GCSE exam boards told grades 'could not rise' by watchdog
A senior official at Ofqual told exam boards they would be "very concerned" if the number of students gaining a GCSE grade C nationally this summer went up, the BBC has learnt.
The exams regulator also said it "could not accept any apparent grade inflation" in GCSE English.
Correspondence between Ofqual and exam boards was obtained by BBC Newsnight under a freedom of information request.
Ofqual denied result fixing and telling exam boards that pass rates must fall.
One exam board, Edexcel, had told Ofqual there was a "very serious mismatch" between its examiners' grade judgements and the percentage of passes Ofqual required.
The Welsh board WJEC was equally concerned and reported widespread unease among the boards.
Despite concerns, the regulator told exam boards in teleconferences on 13 July and 17 July it was adamant that grades could not rise.
Both Edexcel and WJEC objected, only agreeing to Ofqual's demands after the regulator threatened to order them to change their grades.
Ofqual told the BBC these comments had to be seen in the context of its role to prevent unjustified grade rises and to challenge exam boards.'Statistical fix'
Contrary to Ofqual's predictions, GCSE grades actually fell.
The correspondence obtained by the BBC shows the regulator had expected them to be in line with previous years.
Ofqual recognised they and the exam boards would have to defend the controversial changes in grade boundary for the work marked in schools, known as controlled assessment.
In a briefing paper from 31 July one official wrote: "The rationale has to be based on awarders' qualitative judgements of work seen, not on a statistical fix".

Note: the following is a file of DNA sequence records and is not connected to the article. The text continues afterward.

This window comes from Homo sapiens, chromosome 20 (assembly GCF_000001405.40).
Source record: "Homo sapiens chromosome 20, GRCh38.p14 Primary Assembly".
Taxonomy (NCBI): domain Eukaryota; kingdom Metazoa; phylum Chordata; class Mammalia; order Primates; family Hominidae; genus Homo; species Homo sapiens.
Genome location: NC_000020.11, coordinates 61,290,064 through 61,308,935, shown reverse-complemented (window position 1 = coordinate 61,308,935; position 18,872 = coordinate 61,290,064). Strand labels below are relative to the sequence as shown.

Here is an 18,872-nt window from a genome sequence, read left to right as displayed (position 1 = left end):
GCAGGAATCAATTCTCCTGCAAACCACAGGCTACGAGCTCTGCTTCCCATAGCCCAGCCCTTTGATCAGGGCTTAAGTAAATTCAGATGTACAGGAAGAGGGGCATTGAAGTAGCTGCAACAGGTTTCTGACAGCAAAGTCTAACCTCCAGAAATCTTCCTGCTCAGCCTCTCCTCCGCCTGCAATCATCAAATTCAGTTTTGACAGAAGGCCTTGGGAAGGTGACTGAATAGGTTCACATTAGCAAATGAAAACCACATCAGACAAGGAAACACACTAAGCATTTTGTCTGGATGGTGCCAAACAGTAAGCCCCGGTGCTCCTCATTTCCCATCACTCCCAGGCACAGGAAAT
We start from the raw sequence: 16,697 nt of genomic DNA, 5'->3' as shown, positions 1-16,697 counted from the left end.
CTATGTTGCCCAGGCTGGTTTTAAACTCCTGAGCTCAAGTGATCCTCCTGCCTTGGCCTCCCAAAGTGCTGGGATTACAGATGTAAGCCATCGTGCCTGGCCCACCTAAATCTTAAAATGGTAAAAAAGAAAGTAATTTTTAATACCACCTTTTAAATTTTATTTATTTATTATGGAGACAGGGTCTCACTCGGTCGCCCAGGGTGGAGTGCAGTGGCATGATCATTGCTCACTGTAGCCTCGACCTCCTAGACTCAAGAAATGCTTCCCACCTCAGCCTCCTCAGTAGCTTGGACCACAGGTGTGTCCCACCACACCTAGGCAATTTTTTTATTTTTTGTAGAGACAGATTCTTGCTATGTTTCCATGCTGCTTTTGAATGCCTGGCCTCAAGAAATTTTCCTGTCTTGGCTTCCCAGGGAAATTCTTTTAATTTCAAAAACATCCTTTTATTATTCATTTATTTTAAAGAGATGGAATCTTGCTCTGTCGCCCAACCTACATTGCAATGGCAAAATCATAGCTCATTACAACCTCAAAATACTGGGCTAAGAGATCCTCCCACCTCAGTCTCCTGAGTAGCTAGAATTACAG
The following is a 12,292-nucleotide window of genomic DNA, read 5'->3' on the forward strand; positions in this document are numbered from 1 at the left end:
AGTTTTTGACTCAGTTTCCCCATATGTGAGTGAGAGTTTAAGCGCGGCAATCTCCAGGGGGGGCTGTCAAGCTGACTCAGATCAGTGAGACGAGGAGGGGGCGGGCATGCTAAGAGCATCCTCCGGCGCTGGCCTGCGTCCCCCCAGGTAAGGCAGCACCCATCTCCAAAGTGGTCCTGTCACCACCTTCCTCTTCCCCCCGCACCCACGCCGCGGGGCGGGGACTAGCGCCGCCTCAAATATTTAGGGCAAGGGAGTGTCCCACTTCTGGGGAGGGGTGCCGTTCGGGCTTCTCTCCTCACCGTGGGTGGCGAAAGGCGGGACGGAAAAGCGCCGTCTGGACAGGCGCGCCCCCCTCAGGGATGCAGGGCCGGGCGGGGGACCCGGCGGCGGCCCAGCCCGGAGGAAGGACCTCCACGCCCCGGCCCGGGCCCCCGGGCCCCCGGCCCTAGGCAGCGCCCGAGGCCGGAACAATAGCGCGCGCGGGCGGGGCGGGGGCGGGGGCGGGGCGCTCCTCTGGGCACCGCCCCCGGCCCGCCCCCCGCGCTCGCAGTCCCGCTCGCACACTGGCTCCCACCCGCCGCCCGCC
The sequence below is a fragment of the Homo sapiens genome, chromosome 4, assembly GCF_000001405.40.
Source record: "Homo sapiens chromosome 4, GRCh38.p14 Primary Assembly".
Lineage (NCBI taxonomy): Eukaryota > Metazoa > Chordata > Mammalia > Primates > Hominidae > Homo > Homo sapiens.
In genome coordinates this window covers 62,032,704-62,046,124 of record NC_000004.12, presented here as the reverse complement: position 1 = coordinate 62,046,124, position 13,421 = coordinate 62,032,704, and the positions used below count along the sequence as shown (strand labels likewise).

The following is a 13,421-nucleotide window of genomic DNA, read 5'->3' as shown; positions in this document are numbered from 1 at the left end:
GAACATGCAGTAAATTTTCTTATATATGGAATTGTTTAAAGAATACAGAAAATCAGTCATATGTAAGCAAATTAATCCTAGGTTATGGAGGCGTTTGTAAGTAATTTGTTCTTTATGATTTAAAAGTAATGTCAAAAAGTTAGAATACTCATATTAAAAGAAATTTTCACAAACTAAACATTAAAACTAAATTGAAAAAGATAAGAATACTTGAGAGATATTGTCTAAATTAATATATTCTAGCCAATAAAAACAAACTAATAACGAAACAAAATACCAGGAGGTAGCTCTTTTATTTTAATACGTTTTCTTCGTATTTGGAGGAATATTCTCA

He recognised this would be difficult for some boards.
On 22 August, the morning before GCSE results were published, Ofqual sent the exam boards its "lines" for the following day, or how it would explain the results in public.
The regulator's explanation for the fall in grades was that more than 20,000 students from selective and independent schools had moved to a different exam, the iGCSE.
Just eight minutes later a reply came in from the main exam board AQA, saying they would "probably have a different take on English outcomes".
"iGCSE may be part of it... but I don't think it explains it all by a long way," the board added.
Ofqual told the BBC that the drop was also explained by other changes in the student population.
According to Brian Lightman, of the Association of School and College Leaders, "a statistical fix" defines what was done.
He says it shows how an attempt was made to manipulate the results without reference to the students' work.
His organisation is part of a group taking legal action against Ofqual, claiming its actions were unfair.